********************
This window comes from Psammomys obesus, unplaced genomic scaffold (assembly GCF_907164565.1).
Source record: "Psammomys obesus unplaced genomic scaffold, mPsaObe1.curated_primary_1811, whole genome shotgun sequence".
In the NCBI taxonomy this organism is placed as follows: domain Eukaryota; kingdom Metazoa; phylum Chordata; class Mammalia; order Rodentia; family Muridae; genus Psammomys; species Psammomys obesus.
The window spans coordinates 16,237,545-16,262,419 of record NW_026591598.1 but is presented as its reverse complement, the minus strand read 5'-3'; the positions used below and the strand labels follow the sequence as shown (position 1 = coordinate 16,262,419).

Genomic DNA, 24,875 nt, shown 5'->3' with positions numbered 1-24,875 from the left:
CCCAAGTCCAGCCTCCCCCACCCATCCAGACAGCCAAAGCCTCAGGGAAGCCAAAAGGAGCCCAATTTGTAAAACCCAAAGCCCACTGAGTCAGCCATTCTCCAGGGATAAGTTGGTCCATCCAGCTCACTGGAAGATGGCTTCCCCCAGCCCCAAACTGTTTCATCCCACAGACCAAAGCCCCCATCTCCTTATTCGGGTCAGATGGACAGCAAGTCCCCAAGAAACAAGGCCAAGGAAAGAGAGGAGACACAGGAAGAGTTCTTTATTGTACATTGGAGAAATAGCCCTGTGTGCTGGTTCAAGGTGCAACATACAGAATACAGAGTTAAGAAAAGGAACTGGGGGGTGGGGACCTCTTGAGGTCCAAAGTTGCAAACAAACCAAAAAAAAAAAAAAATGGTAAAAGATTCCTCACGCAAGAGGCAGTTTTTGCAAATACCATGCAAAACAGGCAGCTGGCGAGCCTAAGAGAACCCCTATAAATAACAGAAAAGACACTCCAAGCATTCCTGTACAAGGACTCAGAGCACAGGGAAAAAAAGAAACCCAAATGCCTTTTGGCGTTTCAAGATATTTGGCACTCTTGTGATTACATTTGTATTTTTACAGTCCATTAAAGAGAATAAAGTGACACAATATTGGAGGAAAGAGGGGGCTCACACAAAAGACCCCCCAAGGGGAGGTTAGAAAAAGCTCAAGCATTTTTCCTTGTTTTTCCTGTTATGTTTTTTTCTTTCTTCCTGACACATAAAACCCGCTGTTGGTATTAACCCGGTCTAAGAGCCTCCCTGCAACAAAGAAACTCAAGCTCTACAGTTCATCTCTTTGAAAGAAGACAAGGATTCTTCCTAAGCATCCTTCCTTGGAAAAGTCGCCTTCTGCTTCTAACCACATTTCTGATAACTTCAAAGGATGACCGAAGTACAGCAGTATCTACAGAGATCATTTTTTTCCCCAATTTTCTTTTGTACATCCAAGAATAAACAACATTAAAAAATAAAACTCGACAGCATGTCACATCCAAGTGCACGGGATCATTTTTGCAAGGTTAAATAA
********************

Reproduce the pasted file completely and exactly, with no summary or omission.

This window comes from Psammomys obesus, unplaced genomic scaffold (assembly GCF_907164565.1).
Source record: "Psammomys obesus unplaced genomic scaffold, mPsaObe1.curated_primary_1811, whole genome shotgun sequence".
In the NCBI taxonomy this organism is placed as follows: domain Eukaryota; kingdom Metazoa; phylum Chordata; class Mammalia; order Rodentia; family Muridae; genus Psammomys; species Psammomys obesus.
The window spans coordinates 16,237,545-16,262,419 of record NW_026591598.1 but is presented as its reverse complement, the minus strand read 5'-3'; the positions used below and the strand labels follow the sequence as shown (position 1 = coordinate 16,262,419).

Genomic DNA, 24,875 nt, shown 5'->3' with positions numbered 1-24,875 from the left:
CCCAAGTCCAGCCTCCCCCACCCATCCAGACAGCCAAAGCCTCAGGGAAGCCAAAAGGAGCCCAATTTGTAAAACCCAAAGCCCACTGAGTCAGCCATTCTCCAGGGATAAGTTGGTCCATCCAGCTCACTGGAAGATGGCTTCCCCCAGCCCCAAACTGTTTCATCCCACAGACCAAAGCCCCCATCTCCTTATTCGGGTCAGATGGACAGCAAGTCCCCAAGAAACAAGGCCAAGGAAAGAGAGGAGACACAGGAAGAGTTCTTTATTGTACATTGGAGAAATAGCCCTGTGTGCTGGTTCAAGGTGCAACATACAGAATACAGAGTTAAGAAAAGGAACTGGGGGGTGGGGACCTCTTGAGGTCCAAAGTTGCAAACAAACCAAAAAAAAAAAAAAATGGTAAAAGATTCCTCACGCAAGAGGCAGTTTTTGCAAATACCATGCAAAACAGGCAGCTGGCGAGCCTAAGAGAACCCCTATAAATAACAGAAAAGACACTCCAAGCATTCCTGTACAAGGACTCAGAGCACAGGGAAAAAAAGAAACCCAAATGCCTTTTGGCGTTTCAAGATATTTGGCACTCTTGTGATTACATTTGTATTTTTACAGTCCATTAAAGAGAATAAAGTGACACAATATTGGAGGAAAGAGGGGGCTCACACAAAAGACCCCCCAAGGGGAGGTTAGAAAAAGCTCAAGCATTTTTCCTTGTTTTTCCTGTTATGTTTTTTTCTTTCTTCCTGACACATAAAACCCGCTGTTGGTATTAACCCGGTCTAAGAGCCTCCCTGCAACAAAGAAACTCAAGCTCTACAGTTCATCTCTTTGAAAGAAGACAAGGATTCTTCCTAAGCATCCTTCCTTGGAAAAGTCGCCTTCTGCTTCTAACCACATTTCTGATAACTTCAAAGGATGACCGAAGTACAGCAGTATCTACAGAGATCATTTTTTTCCCCAATTTTCTTTTGTACATCCAAGAATAAACAACATTAAAAAATAAAACTCGACAGCATGTCACATCCAAGTGCACGGGATCATTTTTGCAAGGTTAAATAA